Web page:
### Testing of real data

Since the effectiveness of the RLR-transformation was confirmed on simulation data, in order to validate the applicability of RLR-transformation on reference real data, we used well known real data as another type of reference for the validation of RLR-transformation. The reference real data have been analyzed by CCM and whose causality is well verified. In the analysis, correlation coefficients (correlation coefficients to CMS) and root mean squared error (RMSE) were calculated as the indicator of accuracy between the predicted value and observed value. The validation results show that the RLR-transformed data give similar results to the absolute data. The results of CMS and RMSE comparisons for the three different datasets are shown in Fig 3. For the experimental results of the predator-prey system, the results of “Absolute” show that the directionality from *Didinium* to *Paramecium* is stronger than that from *Paramecium* to *Didinium* (Fig 3A). For RMSE, the value of the *Didinium* to *Paramecium* direction is lower than that of the opposite direction. For “Composition,” CMS and RMSE shown the same values in both directions and a constant sum constraint is obtained (Fig 3B). For “RLR Transform,” no saturation is observed similar to that observed in “Absolute”, but the direction from *Didinium* to *Paramecium* is stronger than the opposite direction (Fig 3C). Moreover, the *Didinium* to *Paramecium* direction is lower than the opposite direction for RMSE similar to “Absolute.” As another example, the relationship between northern anchovy (*Engraulis mordax*) landings and sea surface temperature (SST) measured at Scripps Pier and Newport Pier in California was also compared in the same way with three datasets (Fig S2). Under the RLR-transformation, similar results to the original data are obtained with CMS and RMSE. In summary, it was confirmed that the RLR-transformation yields the same results as in absolute quantity data, even for real data after compositional transformation.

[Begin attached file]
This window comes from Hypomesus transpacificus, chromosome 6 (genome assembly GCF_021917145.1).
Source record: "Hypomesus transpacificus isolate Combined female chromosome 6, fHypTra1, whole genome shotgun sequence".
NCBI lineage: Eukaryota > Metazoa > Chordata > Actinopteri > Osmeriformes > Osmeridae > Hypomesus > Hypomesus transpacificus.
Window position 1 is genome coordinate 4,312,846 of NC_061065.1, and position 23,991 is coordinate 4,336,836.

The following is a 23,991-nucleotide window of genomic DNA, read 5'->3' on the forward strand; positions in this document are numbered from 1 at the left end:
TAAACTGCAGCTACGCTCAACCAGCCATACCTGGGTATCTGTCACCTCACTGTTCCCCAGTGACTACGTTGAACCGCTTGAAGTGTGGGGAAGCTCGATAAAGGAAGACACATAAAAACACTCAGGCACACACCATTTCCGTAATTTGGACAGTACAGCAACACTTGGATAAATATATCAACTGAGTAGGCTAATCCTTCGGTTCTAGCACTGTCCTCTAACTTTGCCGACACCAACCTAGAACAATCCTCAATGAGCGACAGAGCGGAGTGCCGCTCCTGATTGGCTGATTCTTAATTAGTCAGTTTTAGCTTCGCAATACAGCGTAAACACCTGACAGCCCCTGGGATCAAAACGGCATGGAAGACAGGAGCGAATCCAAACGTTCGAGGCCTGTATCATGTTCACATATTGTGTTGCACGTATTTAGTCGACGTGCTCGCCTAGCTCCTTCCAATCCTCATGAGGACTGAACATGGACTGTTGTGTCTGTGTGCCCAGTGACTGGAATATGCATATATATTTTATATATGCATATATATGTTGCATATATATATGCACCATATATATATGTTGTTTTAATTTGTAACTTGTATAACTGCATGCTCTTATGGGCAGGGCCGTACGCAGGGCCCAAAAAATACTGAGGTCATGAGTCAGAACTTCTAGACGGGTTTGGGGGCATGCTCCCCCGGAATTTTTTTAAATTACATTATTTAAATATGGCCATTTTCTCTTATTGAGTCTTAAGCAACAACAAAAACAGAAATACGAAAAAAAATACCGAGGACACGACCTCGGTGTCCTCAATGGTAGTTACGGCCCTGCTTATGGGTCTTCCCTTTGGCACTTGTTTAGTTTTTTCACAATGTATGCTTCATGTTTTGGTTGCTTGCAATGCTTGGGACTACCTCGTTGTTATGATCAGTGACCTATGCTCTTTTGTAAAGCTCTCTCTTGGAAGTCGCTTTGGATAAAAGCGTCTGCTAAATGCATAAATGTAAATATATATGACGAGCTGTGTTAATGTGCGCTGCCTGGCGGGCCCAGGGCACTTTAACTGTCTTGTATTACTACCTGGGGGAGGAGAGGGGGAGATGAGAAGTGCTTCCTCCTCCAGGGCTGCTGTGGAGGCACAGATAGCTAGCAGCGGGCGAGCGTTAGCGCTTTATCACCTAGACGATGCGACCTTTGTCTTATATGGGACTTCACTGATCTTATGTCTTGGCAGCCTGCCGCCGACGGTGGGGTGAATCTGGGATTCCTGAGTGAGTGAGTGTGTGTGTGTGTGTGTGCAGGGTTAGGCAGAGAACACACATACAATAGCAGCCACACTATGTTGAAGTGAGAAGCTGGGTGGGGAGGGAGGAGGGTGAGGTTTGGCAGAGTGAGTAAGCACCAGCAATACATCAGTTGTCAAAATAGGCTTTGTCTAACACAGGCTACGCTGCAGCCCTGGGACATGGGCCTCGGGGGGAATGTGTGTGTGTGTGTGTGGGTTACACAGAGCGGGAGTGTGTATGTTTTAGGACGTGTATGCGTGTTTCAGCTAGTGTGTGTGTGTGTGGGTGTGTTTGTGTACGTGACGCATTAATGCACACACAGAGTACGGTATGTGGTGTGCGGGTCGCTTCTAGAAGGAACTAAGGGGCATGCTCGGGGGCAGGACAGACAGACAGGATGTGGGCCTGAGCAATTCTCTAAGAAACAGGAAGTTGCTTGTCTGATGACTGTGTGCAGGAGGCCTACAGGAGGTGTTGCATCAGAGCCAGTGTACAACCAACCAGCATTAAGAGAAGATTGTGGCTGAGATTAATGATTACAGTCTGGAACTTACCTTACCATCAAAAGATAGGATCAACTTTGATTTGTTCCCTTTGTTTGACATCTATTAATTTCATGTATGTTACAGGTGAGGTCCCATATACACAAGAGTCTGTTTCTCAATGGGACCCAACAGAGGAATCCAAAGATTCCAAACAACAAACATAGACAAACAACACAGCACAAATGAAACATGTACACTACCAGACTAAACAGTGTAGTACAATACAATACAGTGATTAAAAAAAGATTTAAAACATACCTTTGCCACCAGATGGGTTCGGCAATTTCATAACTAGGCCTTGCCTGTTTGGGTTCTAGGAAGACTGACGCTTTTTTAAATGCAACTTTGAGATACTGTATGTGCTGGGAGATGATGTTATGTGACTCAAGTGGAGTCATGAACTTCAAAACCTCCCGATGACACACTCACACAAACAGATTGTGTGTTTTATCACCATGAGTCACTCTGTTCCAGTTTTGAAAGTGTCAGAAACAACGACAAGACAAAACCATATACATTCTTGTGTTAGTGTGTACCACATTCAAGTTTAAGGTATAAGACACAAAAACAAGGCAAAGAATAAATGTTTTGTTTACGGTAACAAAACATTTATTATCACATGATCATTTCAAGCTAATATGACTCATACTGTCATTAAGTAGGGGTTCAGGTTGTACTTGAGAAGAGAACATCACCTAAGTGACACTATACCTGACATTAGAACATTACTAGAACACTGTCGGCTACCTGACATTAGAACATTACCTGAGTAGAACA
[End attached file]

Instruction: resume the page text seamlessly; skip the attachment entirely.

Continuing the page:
### Application to real compositional data

Confirmed the effectiveness of RLR-transformation for real data, we then compared CMS and RMSE between operational taxonomic unit (OTU) raw data represented as compositional, and RLR-transformed data in order to validate the applicability to sequence data. The results shown in figure 4 imply that the RLR-transformed data are consistent with the microbe relationships reported in previous studies, while non-transformed data conflict with previous studies. Of note, the relationship between *Clostridium* spp. and *Ruminococcus gnavus* differed before and after the conversion. For *Clostridium* and *Bacteroides* spp., the correlation coefficients are similar, but RMSE shows the opposite changes. This implies that there exists a difference in the CCM results before and after the RLR-transformation. The validation of the RLR-transform is discussed in “Summary and perspectives” in detail.

## Discussion

In this study, we examined transformation and scaling can extend the applicability of CCM for compositional data. The proposed method, RLR-transformation has demonstrated its applicability to broader the score of the CCM. In fact, using *x*_{1} → *x*_{2} model, the effectiveness of the RLR-transformation was verified by comparing it with various transformations, and by comparing the dependence on parameters, initial values and variables, and by analyzing the real data. With the RLR-transformation, CCM infers an appropriate causal relationship for compositional data similar to those for the raw data without any transformation. In the following subsections, we discuss the inferred causality of CCM for various data and elements as well as the newly proposed RLR-transformation.

### Different conversions versus detectability